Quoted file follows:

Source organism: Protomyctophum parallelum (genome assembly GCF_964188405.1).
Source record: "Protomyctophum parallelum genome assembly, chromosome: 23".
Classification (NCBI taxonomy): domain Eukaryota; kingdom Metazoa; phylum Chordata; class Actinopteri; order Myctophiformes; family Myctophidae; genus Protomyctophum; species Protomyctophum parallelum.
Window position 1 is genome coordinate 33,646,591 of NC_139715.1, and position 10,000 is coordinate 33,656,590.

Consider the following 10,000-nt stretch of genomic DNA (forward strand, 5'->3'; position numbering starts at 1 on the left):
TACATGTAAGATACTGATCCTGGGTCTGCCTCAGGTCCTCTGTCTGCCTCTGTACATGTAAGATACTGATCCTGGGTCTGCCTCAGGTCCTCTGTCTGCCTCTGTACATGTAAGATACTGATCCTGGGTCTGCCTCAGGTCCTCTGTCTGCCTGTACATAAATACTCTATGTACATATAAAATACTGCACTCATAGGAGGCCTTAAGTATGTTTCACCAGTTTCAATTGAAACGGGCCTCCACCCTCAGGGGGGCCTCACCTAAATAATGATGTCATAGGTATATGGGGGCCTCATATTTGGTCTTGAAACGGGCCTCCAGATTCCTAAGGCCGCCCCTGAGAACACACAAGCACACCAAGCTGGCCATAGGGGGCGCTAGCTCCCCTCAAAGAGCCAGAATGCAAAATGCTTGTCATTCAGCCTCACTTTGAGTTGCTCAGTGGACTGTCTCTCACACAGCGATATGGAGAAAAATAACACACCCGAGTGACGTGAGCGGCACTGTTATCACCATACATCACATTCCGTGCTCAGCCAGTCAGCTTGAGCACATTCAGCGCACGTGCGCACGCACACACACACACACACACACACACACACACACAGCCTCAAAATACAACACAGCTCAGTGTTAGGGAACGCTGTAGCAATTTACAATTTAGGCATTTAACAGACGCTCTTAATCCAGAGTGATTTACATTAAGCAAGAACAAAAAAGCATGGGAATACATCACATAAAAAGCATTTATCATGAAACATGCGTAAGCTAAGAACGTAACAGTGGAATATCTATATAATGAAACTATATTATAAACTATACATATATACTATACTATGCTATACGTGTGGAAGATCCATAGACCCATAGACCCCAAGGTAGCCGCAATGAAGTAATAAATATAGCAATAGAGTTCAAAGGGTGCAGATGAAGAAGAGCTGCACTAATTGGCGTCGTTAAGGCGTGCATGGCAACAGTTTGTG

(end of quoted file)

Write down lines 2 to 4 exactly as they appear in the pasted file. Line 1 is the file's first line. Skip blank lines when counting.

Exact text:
Source record: "Protomyctophum parallelum genome assembly, chromosome: 23".
Classification (NCBI taxonomy): domain Eukaryota; kingdom Metazoa; phylum Chordata; class Actinopteri; order Myctophiformes; family Myctophidae; genus Protomyctophum; species Protomyctophum parallelum.
Window position 1 is genome coordinate 33,646,591 of NC_139715.1, and position 10,000 is coordinate 33,656,590.